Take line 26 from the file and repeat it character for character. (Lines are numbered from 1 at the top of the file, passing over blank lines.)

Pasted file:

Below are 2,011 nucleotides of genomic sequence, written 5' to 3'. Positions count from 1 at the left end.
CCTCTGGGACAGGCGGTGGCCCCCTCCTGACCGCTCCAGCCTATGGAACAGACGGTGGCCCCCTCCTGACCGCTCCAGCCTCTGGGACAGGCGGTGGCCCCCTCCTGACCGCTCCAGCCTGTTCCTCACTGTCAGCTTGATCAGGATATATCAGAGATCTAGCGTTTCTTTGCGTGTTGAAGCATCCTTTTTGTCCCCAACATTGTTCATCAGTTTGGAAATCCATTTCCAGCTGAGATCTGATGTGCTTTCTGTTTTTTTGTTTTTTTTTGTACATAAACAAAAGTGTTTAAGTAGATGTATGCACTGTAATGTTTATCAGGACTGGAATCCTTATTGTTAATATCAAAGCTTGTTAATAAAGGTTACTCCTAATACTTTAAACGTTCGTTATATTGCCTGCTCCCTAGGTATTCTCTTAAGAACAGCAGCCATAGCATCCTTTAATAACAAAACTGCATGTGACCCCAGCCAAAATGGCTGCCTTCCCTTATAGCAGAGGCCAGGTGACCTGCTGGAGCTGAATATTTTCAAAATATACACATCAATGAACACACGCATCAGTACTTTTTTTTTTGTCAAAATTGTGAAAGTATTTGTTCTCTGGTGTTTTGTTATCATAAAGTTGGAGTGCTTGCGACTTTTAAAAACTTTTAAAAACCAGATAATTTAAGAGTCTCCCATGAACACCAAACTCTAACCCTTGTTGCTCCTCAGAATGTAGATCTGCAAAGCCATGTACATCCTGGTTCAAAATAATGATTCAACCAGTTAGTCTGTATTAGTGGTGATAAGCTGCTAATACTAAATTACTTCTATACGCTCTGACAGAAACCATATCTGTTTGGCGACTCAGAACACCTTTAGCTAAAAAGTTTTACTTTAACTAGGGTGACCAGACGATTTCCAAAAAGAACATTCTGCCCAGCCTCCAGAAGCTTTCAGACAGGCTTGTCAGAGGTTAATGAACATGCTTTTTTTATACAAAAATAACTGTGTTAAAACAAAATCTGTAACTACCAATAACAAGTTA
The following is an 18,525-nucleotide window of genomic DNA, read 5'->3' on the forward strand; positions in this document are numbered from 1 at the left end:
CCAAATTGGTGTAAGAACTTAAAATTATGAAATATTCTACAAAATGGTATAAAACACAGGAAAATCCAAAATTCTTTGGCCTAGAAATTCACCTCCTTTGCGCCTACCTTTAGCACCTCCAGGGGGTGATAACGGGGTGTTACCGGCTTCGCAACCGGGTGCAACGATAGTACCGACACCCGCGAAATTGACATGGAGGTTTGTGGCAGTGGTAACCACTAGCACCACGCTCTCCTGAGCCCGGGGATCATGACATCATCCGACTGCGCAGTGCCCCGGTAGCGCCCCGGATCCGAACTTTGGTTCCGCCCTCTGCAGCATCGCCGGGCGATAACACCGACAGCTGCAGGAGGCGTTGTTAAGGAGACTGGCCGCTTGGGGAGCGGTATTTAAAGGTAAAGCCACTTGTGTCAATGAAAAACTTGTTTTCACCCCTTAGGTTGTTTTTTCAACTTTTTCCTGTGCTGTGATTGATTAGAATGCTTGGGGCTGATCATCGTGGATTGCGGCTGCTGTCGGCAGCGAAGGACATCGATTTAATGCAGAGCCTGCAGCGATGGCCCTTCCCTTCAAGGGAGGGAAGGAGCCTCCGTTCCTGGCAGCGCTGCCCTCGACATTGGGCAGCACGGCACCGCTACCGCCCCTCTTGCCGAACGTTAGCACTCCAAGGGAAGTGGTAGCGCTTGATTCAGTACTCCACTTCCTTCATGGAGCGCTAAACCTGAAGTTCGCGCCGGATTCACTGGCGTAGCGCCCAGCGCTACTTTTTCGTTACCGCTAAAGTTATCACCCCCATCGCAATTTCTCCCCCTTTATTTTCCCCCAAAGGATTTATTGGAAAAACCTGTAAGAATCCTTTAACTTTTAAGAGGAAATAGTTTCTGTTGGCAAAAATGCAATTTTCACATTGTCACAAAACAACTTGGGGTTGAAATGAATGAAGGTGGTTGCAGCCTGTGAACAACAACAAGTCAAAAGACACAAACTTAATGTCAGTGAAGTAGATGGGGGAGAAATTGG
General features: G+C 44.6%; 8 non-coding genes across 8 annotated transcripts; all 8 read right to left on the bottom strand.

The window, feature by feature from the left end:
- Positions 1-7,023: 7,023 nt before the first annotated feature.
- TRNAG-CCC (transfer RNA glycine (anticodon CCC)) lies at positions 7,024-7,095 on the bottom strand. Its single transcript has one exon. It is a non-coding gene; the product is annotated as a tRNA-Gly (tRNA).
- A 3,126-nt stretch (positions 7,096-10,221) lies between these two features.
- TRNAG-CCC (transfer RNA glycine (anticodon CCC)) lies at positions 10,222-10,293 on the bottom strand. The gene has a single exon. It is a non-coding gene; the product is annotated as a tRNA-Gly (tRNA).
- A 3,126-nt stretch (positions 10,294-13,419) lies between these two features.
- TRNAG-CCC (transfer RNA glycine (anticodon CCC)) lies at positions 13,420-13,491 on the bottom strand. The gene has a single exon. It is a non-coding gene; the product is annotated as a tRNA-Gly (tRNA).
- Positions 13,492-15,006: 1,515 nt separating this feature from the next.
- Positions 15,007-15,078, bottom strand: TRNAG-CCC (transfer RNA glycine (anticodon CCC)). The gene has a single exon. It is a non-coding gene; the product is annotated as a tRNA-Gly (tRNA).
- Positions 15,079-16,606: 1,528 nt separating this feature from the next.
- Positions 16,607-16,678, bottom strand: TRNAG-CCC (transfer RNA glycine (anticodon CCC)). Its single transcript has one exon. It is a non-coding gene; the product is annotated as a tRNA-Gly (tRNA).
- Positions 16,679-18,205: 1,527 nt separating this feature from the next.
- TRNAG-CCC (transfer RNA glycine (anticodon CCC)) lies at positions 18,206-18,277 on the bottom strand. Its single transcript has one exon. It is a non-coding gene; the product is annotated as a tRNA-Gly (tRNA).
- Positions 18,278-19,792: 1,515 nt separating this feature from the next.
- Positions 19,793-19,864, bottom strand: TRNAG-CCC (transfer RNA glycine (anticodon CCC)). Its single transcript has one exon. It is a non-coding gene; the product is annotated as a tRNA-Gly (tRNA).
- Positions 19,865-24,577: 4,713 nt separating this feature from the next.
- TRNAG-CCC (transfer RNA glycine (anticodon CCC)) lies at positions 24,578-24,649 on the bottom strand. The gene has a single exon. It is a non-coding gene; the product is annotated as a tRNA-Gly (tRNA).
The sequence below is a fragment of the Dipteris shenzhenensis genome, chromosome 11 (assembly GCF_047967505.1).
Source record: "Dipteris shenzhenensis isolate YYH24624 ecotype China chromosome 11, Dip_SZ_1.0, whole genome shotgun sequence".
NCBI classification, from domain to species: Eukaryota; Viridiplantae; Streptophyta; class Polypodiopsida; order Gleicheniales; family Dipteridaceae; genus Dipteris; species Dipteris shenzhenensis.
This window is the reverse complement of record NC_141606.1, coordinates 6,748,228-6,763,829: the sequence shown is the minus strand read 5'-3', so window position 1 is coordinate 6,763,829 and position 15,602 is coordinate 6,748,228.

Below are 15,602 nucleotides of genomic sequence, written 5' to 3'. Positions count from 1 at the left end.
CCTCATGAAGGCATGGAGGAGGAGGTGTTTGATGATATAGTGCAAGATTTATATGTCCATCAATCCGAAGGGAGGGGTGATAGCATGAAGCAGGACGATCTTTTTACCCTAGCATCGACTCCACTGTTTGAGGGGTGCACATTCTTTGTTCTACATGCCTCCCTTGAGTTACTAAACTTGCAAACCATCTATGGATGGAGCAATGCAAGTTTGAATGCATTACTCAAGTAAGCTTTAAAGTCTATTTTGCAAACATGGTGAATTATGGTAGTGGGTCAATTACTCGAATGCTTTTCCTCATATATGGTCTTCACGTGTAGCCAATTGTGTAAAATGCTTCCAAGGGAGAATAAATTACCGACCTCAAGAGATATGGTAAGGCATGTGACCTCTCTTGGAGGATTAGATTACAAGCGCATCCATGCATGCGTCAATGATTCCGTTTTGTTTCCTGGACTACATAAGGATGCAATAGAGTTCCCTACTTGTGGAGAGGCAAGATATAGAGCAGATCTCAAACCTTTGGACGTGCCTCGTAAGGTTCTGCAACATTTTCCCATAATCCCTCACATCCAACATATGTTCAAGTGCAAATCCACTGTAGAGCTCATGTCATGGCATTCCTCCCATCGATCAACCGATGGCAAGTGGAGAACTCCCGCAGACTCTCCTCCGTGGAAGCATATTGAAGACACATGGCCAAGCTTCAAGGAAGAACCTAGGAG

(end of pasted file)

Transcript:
This window is the reverse complement of record NC_141606.1, coordinates 6,748,228-6,763,829: the sequence shown is the minus strand read 5'-3', so window position 1 is coordinate 6,763,829 and position 15,602 is coordinate 6,748,228.